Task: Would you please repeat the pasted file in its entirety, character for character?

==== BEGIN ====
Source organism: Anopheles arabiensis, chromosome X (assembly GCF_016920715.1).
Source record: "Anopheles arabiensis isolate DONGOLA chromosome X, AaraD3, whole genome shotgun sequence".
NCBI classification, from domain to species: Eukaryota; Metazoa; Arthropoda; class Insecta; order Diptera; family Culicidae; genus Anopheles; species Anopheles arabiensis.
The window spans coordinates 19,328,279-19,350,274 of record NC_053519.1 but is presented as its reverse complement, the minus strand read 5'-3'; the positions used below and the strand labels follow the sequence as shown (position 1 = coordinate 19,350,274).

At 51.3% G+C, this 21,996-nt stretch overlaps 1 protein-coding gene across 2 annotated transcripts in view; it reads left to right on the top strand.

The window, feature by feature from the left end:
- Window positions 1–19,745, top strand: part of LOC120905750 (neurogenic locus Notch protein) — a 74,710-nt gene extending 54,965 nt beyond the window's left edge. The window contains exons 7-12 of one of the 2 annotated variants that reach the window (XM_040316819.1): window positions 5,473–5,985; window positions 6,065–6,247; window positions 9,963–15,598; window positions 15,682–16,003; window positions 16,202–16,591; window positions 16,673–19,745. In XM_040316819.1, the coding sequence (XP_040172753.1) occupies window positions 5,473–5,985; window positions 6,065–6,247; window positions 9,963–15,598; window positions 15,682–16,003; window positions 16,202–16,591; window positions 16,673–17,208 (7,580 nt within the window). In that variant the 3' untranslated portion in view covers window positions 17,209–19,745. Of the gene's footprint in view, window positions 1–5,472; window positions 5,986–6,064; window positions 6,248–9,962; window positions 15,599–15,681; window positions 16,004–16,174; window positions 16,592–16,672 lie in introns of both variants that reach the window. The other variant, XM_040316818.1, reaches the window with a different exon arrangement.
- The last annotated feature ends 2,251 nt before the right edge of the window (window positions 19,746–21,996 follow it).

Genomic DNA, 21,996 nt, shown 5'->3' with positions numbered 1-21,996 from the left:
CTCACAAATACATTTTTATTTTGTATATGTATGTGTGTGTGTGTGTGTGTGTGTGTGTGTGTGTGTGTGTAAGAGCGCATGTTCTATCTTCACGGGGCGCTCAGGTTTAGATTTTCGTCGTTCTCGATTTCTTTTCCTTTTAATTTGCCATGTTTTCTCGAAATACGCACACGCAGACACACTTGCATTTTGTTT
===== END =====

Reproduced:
Source organism: Anopheles arabiensis, chromosome X (assembly GCF_016920715.1).
Source record: "Anopheles arabiensis isolate DONGOLA chromosome X, AaraD3, whole genome shotgun sequence".
NCBI classification, from domain to species: Eukaryota; Metazoa; Arthropoda; class Insecta; order Diptera; family Culicidae; genus Anopheles; species Anopheles arabiensis.
The window spans coordinates 19,328,279-19,350,274 of record NC_053519.1 but is presented as its reverse complement, the minus strand read 5'-3'; the positions used below and the strand labels follow the sequence as shown (position 1 = coordinate 19,350,274).

At 51.3% G+C, this 21,996-nt stretch overlaps 1 protein-coding gene across 2 annotated transcripts in view; it reads left to right on the top strand.

The window, feature by feature from the left end:
- Window positions 1–19,745, top strand: part of LOC120905750 (neurogenic locus Notch protein) — a 74,710-nt gene extending 54,965 nt beyond the window's left edge. The window contains exons 7-12 of one of the 2 annotated variants that reach the window (XM_040316819.1): window positions 5,473–5,985; window positions 6,065–6,247; window positions 9,963–15,598; window positions 15,682–16,003; window positions 16,202–16,591; window positions 16,673–19,745. In XM_040316819.1, the coding sequence (XP_040172753.1) occupies window positions 5,473–5,985; window positions 6,065–6,247; window positions 9,963–15,598; window positions 15,682–16,003; window positions 16,202–16,591; window positions 16,673–17,208 (7,580 nt within the window). In that variant the 3' untranslated portion in view covers window positions 17,209–19,745. Of the gene's footprint in view, window positions 1–5,472; window positions 5,986–6,064; window positions 6,248–9,962; window positions 15,599–15,681; window positions 16,004–16,174; window positions 16,592–16,672 lie in introns of both variants that reach the window. The other variant, XM_040316818.1, reaches the window with a different exon arrangement.
- The last annotated feature ends 2,251 nt before the right edge of the window (window positions 19,746–21,996 follow it).

Genomic DNA, 21,996 nt, shown 5'->3' with positions numbered 1-21,996 from the left:
CTCACAAATACATTTTTATTTTGTATATGTATGTGTGTGTGTGTGTGTGTGTGTGTGTGTGTGTGTGTGTAAGAGCGCATGTTCTATCTTCACGGGGCGCTCAGGTTTAGATTTTCGTCGTTCTCGATTTCTTTTCCTTTTAATTTGCCATGTTTTCTCGAAATACGCACACGCAGACACACTTGCATTTTGTTT